Olympic and Paralympic Values: Determination week
A day in the life of Sean, who has cerebral palsy and attends Multikids Academy in Ghana.
Temperatures in Ghana regularly hit 40 degrees, so having a school swimming lesson is a great way to cool off!
11 year old Sean loves swimming. He says, "It makes me happy. I enjoy myself. It makes me excited making my legs try to splash the water and make a big wave."
What is cerebral palsy?
Sean has a condition called cerebral palsy. It means his muscles don't always work properly. It sometimes makes it harder for him to speak and to control his legs.
His swimming teacher David thinks exercising in the water is helping to strengthen Sean's muscles.
Sean says, "Uncle David makes me do pull stretch, and front leg and glide. And I really like that because it lets my body go forward and move, so I can go and touch the wall."
Sean goes to school at Multikids Academy. The thing that's unique about his school is that any kid can come here - whether they have special needs or not.
Little tour guide
Sean couldn't wait to show us around. He showed us the playground, the library and his classroom. All of the classes at Sean's school are named after flowers. Sean is in Black Hollyhocks class.
There are 6 children in Black Hollyhocks class. About half of them have a special need like Sean. Keeping class sizes down means the teacher can give all the children the right amount of attention.
But what do Sean and his friends think about being educated in a mixed-ability class?
9 year old Ruben says, "I think it's good because not everyone is the same. And since everyone is different it's not good to be laughing at them. I think it's good here because people will learn not to laugh at people with other abilities."
At Multikids, Sean can get all the help he needs under one roof - like extra help with speaking.
The reason Sean finds it difficult to speak is because he can't always control the muscles around his mouth.
What causes cerebral palsy?
Around 1 in every 300 children in Ghana has cerebral palsy. It's caused by complications when you're born. Sean is lucky because his mum is determined to support him in every way possible. Some children with disability in Ghana are neglected.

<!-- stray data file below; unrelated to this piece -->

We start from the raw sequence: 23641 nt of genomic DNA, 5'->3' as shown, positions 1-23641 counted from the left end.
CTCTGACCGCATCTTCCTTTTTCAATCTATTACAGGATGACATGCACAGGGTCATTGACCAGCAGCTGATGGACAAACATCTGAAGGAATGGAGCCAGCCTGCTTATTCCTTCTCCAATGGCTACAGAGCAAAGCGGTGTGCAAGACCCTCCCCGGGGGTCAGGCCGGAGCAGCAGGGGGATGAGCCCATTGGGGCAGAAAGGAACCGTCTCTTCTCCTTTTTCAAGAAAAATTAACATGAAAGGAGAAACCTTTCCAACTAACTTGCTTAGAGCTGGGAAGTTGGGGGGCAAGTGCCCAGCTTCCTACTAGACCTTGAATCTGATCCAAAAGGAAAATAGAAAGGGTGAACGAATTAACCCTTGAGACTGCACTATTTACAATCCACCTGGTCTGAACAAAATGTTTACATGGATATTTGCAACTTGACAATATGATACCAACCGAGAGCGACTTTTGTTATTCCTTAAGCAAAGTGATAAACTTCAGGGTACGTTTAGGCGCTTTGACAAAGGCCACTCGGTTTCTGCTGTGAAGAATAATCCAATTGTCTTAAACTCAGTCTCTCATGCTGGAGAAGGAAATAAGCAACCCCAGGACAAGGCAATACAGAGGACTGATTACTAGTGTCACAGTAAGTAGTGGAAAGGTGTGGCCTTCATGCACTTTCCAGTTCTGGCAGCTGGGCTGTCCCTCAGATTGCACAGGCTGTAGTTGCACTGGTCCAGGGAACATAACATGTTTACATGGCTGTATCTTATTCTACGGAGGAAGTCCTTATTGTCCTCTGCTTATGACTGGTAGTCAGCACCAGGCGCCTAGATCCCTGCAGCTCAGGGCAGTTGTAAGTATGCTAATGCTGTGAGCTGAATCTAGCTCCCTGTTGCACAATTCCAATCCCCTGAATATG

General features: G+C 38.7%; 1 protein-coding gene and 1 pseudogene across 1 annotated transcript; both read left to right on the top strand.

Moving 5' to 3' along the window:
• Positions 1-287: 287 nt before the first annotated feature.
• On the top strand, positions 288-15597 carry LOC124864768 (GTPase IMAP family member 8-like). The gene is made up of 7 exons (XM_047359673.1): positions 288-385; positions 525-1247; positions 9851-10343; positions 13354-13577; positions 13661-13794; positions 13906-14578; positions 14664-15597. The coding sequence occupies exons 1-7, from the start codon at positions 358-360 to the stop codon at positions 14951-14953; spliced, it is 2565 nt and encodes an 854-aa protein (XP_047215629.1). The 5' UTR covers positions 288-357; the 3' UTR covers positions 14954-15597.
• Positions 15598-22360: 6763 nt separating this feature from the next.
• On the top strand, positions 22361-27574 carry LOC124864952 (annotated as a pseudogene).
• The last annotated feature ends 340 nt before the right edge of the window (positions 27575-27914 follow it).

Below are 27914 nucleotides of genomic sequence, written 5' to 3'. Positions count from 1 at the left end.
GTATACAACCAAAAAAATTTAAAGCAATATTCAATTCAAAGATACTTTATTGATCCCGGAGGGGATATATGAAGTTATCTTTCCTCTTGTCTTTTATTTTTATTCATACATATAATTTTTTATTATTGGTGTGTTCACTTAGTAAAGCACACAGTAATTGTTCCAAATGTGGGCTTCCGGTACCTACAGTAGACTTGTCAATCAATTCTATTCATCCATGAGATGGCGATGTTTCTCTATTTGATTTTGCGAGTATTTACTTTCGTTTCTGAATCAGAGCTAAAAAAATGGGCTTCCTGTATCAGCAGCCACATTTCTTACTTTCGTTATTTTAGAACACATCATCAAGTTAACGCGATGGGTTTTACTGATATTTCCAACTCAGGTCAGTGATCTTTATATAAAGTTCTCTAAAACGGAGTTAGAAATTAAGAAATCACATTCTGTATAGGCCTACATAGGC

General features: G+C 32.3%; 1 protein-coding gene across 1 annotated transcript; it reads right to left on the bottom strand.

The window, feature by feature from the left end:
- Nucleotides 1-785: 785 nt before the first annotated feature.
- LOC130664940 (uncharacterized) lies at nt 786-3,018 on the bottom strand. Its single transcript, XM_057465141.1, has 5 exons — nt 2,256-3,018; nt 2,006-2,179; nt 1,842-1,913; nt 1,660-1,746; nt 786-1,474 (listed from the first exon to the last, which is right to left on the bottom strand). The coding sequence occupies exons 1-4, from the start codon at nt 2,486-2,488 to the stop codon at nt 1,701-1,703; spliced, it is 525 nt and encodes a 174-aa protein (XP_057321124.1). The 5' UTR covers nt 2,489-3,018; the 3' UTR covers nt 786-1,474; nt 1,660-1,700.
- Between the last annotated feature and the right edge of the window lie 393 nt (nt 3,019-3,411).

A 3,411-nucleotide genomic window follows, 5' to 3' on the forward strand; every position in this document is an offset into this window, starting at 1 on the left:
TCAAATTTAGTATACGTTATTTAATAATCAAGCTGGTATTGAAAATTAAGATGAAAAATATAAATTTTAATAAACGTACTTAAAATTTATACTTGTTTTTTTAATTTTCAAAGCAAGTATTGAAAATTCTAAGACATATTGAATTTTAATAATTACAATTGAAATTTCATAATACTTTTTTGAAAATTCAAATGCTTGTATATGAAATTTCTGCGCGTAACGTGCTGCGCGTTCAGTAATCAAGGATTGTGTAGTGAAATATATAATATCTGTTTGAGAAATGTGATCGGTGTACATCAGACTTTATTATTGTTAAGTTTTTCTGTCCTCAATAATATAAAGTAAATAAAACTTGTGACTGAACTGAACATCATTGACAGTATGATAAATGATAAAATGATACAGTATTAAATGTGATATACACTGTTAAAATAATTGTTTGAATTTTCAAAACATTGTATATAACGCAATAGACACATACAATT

Sean's mum says, "Parents either give up, or they hide them. Those who don't hide them will just abandon them at home. They will cook and feed them, but they don't encourage them to do anything. But most of these kids are so smart up here. They may not have the use of their arms and legs..but there's something they can do."
Sean had trouble learning to walk. In fact he was five years old when he took his first steps. Some children with cerebral palsy never learn to walk.
Sean's cerebral palsy makes it harder for him to grip a pencil and to write. So he practises everyday at home.
Sean's head teacher Mrs Duah has noticed his progress.
Mrs Duah says, "He's eager to do things. Even things that he's unable to do very well. He tries hard to do them. He has cerebral palsy, but then he's not limited. He doesn't allow that to limit him. He just pushes ahead and I like that spirit about him."
Sean loves sport. He likes playing football, basketball and running.
But keeping up with the other kids can be a challenge for Sean because sometimes he loses control of his muscles and they jerk suddenly, making him fall over.
But Sean picks himself back up and gets on with things. He says he'd like to be a policeman or design motorbikes when he's older.
Multikids Academy is the only school of its kind in Ghana. There are thousands more children like Sean who don't get the help they need. The teachers here hope that one day there will be more schools like this one, to give every child, whatever their ability, the chance to succeed.
Sean's mum says, "I believe we are all born for a particular purpose in life. I don't know Sean's purpose yet, but whatever he wants to do, I am 100% backing him to do it."
Schools World Service is a BBC British Council co-production